2 items tagged "skills"

  • 7 Personality assets required to be successful in data and tech

    7 Personality assets required to be successful in data and tech

    If you look at many of the best-known visionaries, such as Richard Branson, Elon Musk, and Steve Jobs, there are certain traits that they all have which are necessary for being successful. So this got me thinking, what are the characteristics necessary for success in the tech industry? In this blog, I’m going to explain the seven personality traits that I decided are necessary for success, starting with:

    1. Analytical capabilities

    Technology is extremely complex. If you want to be successful, you should be able to cope with complexity. Complexity not only from technical questions, but also when it comes to applying technology in an efficient and productive way.

    2. Educational foundation

    Part of the point above is your educational foundation. I am not talking so much about specific technical expertise learned at school or university, but more the general basis for understanding certain theories and relations. The ability to learn and process new information very quickly is also important. We all know that we have to learn new things continuously.

    3. Passion

    One of the most important things in the secret sauce for success is being passionate about what you do. Passion is the key driver of human activity, and if you love what you’re doing, you’ll be able to move mountains and conquer the world. If you are not passionate about what you are doing, you are doing the wrong thing.

    4. Creativity

    People often believe that if you are just analytical and smart, you’ll automatically find a good solution. But in the world of technology, there is no one single, optimal, rational solution in most cases. Creating technology is a type of art, where you have to look for creative solutions, rather than having a genius idea. History teaches us that the best inventions are born out of creativity.

    5. Curiosity

    The best technology leaders never stop being curious like children. Preserving an open mind, challenging everything and keeping your curiosity for new stuff will facilitate your personal success in a constantly changing world.

    6. Persistence

    If you are passionate, smart and creative and find yourself digging deeply into a technological problem, then you’ll definitively need persistence. Keep being persistent to analyze your problem appropriately, to find your solution, and eventually to convince others to use it.

    7. Being a networker and team player

    If you have all the other skills, you might already be successful. But, the most important booster of your success is your personal skillset. Being a good networker and team player, and having the right people in your network to turn to for support, will make the whole journey factors easier. There might be successful mavericks, but the most successful people in technology have a great set of soft skills.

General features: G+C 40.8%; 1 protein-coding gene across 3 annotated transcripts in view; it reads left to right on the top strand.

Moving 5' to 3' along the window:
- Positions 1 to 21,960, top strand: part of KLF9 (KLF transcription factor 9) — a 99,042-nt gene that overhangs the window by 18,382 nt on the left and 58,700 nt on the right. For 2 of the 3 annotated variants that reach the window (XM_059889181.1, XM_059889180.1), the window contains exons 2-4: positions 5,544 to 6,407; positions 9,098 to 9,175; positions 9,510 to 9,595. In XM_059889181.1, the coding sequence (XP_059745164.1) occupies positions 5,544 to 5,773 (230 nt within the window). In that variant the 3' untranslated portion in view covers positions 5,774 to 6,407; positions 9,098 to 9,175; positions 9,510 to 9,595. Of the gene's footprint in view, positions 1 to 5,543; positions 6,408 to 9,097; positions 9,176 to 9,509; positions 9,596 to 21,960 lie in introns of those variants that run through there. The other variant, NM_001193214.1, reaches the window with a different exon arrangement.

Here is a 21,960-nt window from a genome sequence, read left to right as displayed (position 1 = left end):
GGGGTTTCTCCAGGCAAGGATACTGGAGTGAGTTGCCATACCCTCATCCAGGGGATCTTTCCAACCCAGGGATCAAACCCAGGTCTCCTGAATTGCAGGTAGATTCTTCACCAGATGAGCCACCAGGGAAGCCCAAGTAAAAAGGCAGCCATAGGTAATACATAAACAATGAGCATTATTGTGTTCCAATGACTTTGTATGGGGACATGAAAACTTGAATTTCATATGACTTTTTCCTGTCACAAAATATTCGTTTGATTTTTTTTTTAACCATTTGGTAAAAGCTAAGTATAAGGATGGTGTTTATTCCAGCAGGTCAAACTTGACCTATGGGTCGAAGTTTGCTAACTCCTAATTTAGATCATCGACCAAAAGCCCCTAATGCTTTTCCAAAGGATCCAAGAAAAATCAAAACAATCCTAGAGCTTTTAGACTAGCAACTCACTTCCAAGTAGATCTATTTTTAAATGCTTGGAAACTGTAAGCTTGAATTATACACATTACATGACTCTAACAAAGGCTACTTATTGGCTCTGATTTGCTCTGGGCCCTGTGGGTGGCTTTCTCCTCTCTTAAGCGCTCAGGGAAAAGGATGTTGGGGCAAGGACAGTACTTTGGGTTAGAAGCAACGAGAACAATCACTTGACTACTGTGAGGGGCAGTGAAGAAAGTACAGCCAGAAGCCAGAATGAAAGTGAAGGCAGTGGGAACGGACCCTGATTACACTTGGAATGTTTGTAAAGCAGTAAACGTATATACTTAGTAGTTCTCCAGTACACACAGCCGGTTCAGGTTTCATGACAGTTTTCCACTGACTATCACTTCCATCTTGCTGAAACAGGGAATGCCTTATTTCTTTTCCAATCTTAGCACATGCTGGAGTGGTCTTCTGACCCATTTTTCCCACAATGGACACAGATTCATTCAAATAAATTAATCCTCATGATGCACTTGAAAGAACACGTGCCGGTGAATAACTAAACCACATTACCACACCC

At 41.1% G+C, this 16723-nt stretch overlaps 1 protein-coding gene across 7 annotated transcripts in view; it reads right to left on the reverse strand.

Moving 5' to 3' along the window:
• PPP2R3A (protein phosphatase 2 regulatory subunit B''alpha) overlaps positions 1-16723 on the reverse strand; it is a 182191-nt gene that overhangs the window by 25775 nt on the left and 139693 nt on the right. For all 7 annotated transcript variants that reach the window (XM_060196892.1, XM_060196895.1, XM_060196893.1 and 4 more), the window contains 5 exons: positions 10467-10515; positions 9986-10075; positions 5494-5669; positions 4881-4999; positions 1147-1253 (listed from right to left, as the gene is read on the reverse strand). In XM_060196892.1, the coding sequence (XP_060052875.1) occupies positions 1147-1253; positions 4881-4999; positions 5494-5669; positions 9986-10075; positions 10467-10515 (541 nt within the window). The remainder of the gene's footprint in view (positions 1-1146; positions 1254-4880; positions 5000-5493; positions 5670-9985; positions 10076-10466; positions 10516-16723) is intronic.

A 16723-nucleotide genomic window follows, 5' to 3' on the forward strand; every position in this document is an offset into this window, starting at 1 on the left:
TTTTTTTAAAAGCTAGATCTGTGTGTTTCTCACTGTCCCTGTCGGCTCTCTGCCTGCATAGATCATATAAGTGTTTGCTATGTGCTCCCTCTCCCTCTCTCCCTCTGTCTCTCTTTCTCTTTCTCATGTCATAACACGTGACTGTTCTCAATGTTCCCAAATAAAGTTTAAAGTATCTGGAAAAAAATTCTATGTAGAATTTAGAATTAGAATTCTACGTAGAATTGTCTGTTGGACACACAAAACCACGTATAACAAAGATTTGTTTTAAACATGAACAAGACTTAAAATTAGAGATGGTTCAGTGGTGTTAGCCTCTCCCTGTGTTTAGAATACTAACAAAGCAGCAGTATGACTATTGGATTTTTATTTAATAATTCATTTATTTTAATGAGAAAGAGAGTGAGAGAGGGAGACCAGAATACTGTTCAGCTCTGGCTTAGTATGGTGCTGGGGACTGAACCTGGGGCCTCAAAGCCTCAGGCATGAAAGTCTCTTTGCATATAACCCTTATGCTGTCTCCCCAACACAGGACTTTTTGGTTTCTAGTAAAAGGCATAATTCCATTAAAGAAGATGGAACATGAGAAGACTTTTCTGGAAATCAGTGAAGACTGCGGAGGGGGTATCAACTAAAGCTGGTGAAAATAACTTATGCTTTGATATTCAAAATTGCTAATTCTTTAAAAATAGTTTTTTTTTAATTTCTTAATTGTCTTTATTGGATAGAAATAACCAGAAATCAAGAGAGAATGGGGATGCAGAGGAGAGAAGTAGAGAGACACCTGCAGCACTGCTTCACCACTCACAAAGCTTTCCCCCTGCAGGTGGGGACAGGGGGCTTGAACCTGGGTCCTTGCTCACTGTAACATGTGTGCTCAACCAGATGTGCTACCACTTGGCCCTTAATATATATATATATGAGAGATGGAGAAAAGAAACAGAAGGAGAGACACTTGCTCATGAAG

As you’ll notice, these characteristics aren’t traits that you are necessarily born with. For those who find that these characteristics don’t come naturally to them, you’ll be pleased to hear that all can be learned and adopted through hard work and practice. Anyone can be successful in tech, and by keeping these traits in mind in future, you too can ensure a long and successful career in tech.

    Author: Mathias Golombek

    Source: Dataversity

     

  • What is the critical competitive intelligence skill?

    Asking the right question.

    vraagteken

     

    “We hear only those questions for which we are in a position to find answers.” – (attributed to) Friedrich Nietszche 

     

    I’ve been thinking about what it is that makes competitive intelligence a unique endeavor, particularly since the activity itself has become widespread among many other positions (see post here). It’s not the analytical techniques – scenarios, war games, SWOT, benchmarking, technology forecasting, etc. are all applied by others in many different positions. It’s not the communication skills – every successful business professional aspires to be better at it. It’s not the process – over the years it seems that every competitive intelligence group has functioned differently based on their own unique situation and clientele.

    I’ve come to the (tentative) conclusion that it’s the ability to ask the right question about the issue at hand.

    No big deal, you say. Anyone with enough knowledge and understanding of the key variables of the situation can formulate the right question. But often the question you ask is predicated on your assumptions and situational biases. A marketing person will often ask a completely different question from the technical staff and the sales group. Even senior managers have individual assumptions and biases based on what they did that made them successful in the past.

    I’m positing that what makes a competitive intelligence staff person different is their ability to step outside of a typical business persona, and determine potential biases and situations where “we’ve always done it that way.” They dispassionately define the key question that needs to be answered, and then identify the range of potential answer(s) that can be pursued.

    Sure, you need the skills and techniques to take that question and come up with alternative answers that are relevant to your organization. But you can’t get the right answers until you ask the right questions. And that’s a much more unique and valuable skill.


    Source: decisionintel, February 16, 2015

EasyTagCloud v2.8